If you’re interested in granite countertops for your new home or renovation, you’ve probably spent a lot of time looking into your options online. And in that process, you’ve probably come across some concerning and alarmist articles linking granite to radon and radiation. The thought of radiation in your home, endangering your family and pets, is a scary one. How do you separate fact from myth? Are you at risk?

Does granite contain radon?

Yes. Granite does occasionally contain veins of radioactive elements that occur naturally since it’s a natural stone. Those radioactive elements can include thorium and uranium. The concentration of these elements varies, depending on the stone and the individual slab.

Radon is a radioactive gas that results from the decay of radium, uranium, and thorium. It’s colorless and odorless and has been shown to cause lung problems. Radon is released from granite.

Am I at risk?

That’s a big NO. (If you don’t believe us, maybe you’ll believe the EPA.) The radon emitted from the decay of radioactive elements in granite is extremely low, and unlikely to increase radiation above normal levels. Radiation is occurring around us all the time, unavoidably, and granite doesn’t add to that risk in any significant way. Good ventilation will dilute the radon, and any other radiation occurring from granite will decrease the farther you move away from it.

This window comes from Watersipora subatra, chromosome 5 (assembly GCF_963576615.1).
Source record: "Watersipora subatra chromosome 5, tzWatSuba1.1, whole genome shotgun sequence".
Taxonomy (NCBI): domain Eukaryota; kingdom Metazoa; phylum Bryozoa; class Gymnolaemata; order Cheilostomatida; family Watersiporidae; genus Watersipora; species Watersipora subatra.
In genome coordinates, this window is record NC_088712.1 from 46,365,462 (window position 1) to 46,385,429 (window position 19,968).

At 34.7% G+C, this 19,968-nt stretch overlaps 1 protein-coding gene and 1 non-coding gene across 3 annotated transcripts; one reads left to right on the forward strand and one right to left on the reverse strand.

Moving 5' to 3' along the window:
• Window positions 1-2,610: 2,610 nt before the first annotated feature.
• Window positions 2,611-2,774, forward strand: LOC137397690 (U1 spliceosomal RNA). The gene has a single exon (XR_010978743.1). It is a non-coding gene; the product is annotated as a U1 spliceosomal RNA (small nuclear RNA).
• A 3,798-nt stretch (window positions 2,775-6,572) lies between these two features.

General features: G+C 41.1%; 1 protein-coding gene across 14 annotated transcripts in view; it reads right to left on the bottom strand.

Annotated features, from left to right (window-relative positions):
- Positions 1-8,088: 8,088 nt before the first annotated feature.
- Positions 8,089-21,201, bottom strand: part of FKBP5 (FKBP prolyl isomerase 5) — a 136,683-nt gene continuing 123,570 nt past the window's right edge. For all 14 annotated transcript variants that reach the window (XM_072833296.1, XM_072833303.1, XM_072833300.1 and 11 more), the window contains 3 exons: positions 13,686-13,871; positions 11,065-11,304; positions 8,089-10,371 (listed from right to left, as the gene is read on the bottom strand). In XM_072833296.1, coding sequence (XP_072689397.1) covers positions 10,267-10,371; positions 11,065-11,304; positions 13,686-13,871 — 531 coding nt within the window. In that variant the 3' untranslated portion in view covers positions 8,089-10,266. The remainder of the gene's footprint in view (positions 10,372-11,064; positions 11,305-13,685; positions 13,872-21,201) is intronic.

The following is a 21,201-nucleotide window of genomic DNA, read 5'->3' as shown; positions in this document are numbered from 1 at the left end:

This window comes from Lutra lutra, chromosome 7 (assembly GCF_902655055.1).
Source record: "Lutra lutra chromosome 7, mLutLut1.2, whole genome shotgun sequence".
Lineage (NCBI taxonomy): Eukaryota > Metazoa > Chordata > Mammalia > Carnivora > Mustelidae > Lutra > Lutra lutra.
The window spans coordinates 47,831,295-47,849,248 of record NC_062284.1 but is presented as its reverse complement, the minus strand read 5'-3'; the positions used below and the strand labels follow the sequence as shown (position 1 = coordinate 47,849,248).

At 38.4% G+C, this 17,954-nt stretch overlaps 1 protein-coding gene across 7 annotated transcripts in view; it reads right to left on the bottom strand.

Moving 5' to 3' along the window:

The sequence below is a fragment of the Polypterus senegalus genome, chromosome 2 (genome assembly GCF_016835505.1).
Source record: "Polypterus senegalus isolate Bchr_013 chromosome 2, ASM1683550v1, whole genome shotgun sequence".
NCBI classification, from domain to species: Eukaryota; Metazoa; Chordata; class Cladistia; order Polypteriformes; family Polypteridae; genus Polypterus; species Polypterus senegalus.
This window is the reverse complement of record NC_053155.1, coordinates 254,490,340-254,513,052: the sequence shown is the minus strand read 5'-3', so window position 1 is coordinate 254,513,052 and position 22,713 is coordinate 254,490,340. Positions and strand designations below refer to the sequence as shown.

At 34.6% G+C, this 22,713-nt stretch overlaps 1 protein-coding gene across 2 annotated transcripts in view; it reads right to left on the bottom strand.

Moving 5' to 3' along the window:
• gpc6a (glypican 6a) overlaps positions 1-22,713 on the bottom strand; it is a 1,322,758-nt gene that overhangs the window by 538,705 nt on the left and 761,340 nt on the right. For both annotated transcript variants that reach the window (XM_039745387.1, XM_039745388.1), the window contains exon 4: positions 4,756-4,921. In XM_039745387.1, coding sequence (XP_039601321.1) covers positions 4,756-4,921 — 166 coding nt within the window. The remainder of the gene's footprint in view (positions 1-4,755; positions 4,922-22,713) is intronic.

You’re at greater risk of radon exposure from the soil under your home than the radon that may or may not come from your countertops. In fact, the EPA recommends that everyone, even people without granite countertops, test their home for radon regularly. If you do test regularly, you’ll ensure that you stay safe, and it can ease your mind about your granite counters—the radon test kit will pick up dangerous levels, no matter where they originate.

Kowalski Granite and Quartz has a large selection of granite and granite alternatives to choose from. Contact us for more information or to visit our showroom.